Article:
2011/2/15 Branko Čibej <brane_at_e-reka.si>:
> On 15.02.2011 01:42, Johan Corveleyn wrote:
>> 2) Faster hash function for hashing lines. [ Quick win ]
>> - Currently, we use adler32 (after the line has been normalized).
>> - GNU diff uses some simple bit shifting scheme, which seems to be a
>> lot faster (maybe it has more hash-collisions, but that doesn't seem
>> to matter that much).
> Is it (x << 5) + x? If so, that's the (in)famous "times 33" hash
> function, also see the essay in apr_hashfunc_default in
No, it's actually the following (see
/* Rotate an unsigned value to the left. */
#define ROL(v, n) ((v) << (n) | (v) >> (sizeof (v) * CHAR_BIT - (n)))
/* Given a hash value and a new character, return a new hash value. */
#define HASH(h, c) ((c) + ROL (h, 7))
(which is then called for every character in a for-loop (while
"normalizing" the characters for ignore-xxx options)).
I think this code pre-dates the technique used in apr_hash.c (the
"essay" you refer to in apr_hashfunc_default mentions a 1992 article,
referencing a 1990 Usenet message; that code in GNU diff is, I think,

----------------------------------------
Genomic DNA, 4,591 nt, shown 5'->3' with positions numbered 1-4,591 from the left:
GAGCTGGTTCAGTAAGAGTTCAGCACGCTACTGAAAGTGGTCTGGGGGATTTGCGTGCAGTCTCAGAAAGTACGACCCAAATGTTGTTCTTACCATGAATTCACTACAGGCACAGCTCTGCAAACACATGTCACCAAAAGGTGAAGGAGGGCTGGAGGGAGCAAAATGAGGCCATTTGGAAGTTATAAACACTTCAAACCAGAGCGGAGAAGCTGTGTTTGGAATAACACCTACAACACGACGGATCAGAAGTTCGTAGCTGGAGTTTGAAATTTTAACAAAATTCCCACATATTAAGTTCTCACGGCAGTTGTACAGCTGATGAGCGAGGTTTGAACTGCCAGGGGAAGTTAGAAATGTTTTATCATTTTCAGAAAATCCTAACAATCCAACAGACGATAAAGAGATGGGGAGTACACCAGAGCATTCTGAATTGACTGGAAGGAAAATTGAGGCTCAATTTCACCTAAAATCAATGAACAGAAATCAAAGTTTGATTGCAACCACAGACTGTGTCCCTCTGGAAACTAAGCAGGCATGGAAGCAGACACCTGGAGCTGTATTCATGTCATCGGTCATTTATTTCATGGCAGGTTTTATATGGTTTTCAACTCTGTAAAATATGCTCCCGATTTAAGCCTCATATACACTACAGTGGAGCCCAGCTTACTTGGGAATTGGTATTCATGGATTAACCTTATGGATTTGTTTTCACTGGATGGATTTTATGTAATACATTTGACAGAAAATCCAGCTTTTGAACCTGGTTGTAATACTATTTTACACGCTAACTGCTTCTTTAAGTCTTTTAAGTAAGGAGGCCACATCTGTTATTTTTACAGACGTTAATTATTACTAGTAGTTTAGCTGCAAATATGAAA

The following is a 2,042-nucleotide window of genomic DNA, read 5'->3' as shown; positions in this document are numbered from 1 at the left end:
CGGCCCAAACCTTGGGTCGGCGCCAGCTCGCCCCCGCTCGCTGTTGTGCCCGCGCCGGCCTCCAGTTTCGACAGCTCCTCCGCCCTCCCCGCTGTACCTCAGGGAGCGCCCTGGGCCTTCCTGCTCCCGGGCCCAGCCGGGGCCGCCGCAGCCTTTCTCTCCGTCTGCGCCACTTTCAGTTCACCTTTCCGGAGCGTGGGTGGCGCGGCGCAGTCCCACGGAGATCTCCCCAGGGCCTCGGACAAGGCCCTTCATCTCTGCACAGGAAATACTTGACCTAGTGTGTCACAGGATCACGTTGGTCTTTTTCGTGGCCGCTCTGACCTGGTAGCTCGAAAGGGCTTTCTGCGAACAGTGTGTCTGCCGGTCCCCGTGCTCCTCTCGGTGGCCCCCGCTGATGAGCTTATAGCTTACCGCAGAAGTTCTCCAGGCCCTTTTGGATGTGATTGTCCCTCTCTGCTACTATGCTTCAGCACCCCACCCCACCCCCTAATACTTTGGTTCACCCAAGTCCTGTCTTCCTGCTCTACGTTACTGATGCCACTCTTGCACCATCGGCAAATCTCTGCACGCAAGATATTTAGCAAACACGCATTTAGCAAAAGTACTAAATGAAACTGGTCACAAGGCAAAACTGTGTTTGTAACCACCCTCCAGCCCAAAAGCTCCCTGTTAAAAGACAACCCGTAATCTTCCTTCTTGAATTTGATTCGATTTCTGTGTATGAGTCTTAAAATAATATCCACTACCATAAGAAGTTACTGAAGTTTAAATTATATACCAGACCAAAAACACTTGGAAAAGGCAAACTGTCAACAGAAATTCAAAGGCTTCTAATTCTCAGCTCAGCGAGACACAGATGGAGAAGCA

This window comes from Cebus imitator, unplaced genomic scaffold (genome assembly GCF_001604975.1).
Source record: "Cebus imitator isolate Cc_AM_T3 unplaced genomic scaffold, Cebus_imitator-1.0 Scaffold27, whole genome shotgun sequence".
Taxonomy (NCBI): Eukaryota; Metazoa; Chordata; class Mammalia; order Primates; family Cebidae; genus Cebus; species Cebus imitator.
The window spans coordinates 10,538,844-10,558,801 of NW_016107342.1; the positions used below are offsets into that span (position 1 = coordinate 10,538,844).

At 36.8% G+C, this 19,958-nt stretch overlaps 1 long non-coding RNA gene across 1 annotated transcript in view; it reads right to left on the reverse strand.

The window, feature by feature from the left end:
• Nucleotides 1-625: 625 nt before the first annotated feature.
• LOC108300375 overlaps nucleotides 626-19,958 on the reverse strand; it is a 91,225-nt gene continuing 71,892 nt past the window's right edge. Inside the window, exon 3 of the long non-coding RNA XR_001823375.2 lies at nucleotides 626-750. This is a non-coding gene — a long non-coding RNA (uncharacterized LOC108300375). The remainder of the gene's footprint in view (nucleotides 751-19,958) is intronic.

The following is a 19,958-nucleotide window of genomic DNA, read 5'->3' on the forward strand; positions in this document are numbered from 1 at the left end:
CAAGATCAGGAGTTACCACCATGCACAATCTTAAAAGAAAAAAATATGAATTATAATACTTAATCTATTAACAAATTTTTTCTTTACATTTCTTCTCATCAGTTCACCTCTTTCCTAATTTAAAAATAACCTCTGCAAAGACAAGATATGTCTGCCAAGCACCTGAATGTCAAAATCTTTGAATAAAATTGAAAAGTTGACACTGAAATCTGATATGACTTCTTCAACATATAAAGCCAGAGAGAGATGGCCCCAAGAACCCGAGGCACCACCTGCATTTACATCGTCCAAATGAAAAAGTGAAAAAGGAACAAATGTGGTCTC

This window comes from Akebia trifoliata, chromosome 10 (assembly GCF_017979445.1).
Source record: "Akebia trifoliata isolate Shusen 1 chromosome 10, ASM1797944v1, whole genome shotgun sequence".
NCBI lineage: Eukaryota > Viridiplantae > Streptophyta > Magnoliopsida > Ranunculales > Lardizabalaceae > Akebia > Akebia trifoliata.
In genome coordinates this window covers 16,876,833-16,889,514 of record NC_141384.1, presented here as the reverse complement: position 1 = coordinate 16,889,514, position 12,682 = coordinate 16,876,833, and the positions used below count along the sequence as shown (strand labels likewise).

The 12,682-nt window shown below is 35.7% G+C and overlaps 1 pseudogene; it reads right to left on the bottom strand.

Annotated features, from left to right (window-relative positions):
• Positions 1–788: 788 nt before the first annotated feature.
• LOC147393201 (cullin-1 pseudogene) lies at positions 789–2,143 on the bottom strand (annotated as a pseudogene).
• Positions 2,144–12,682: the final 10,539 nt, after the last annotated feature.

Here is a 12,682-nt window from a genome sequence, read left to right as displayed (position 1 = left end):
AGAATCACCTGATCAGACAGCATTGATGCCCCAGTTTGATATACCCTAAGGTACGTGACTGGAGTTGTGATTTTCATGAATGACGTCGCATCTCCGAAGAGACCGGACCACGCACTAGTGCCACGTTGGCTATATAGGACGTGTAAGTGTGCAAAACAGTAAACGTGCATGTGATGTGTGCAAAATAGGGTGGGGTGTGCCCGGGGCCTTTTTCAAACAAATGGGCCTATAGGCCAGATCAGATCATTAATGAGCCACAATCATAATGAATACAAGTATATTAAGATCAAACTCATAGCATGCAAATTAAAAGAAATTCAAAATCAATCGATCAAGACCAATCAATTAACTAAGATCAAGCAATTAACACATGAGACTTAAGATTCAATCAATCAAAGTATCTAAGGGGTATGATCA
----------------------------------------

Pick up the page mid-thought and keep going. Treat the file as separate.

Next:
already there since 1986 or something). So it's possible that it's a
little bit less optimal than the one from apr_hash.c (don't know,
> I prefer APR's implementation, because a reasonably good compiler these
> days /should/ be able to optimize (x * 33) to ((x << 5) + x), depending
> on the characteristics of the target architecture.
Yes, I think I'll give it a try for hashing the lines for diff. Good
idea (I don't know my way very well around the libraries yet, so
thanks a lot for the pointer).
> In other news, why do we need our own hash function anyway? Or our own
> table or tree or whatever? NIH syndrome?
No idea, really. I'm probably not the guy you're expecting an answer
from :-), but:
- apr_hashfunc_default could be very useful here, I think.
- Concerning the tree (see token.c#tree_insert_token), maybe the
reason is that some special things are done while inserting nodes into
the tree? (like first comparing with the hash, and if that matches,
compare the lines themselves; and letting all matching nodes point to
the same "token" (line), when they're being inserted).
Received on 2011-02-15 13:05:54 CET